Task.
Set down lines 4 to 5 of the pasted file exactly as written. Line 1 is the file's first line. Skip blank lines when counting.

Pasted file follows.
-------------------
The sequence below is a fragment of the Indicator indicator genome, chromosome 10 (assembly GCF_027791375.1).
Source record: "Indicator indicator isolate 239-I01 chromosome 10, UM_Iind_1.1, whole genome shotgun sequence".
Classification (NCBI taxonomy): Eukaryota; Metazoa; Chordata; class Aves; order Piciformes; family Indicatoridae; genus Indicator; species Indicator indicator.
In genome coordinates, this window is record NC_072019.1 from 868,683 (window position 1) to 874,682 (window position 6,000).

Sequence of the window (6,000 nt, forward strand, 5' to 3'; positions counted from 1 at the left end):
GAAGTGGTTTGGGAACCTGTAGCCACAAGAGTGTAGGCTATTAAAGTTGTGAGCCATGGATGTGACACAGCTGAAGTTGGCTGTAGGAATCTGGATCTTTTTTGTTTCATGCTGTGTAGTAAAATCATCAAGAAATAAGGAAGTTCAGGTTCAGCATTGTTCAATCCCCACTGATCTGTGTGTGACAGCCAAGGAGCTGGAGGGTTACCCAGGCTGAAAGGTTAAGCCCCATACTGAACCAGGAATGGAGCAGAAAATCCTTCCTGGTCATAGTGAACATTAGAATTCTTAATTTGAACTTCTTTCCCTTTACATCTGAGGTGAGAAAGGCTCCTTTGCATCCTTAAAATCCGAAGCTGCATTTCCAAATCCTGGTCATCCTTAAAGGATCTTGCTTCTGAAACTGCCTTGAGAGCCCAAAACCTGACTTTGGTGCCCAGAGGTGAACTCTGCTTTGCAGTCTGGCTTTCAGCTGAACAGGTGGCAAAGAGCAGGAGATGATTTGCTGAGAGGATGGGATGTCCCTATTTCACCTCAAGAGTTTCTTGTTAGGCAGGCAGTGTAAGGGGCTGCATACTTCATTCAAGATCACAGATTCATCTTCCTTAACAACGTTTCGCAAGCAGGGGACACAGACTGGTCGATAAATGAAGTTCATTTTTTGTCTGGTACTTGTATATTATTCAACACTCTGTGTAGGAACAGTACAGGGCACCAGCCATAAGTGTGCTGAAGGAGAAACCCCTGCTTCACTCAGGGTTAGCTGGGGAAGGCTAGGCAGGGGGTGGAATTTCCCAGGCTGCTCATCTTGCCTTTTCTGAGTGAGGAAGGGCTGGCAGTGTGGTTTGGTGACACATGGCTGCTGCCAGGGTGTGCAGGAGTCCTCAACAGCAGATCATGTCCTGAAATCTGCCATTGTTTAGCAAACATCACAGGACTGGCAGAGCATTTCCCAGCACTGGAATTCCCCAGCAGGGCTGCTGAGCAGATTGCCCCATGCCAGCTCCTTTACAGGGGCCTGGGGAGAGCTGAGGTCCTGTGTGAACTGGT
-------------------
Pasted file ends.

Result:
In genome coordinates, this window is record NC_072019.1 from 868,683 (window position 1) to 874,682 (window position 6,000).

Sequence of the window (6,000 nt, forward strand, 5' to 3'; positions counted from 1 at the left end):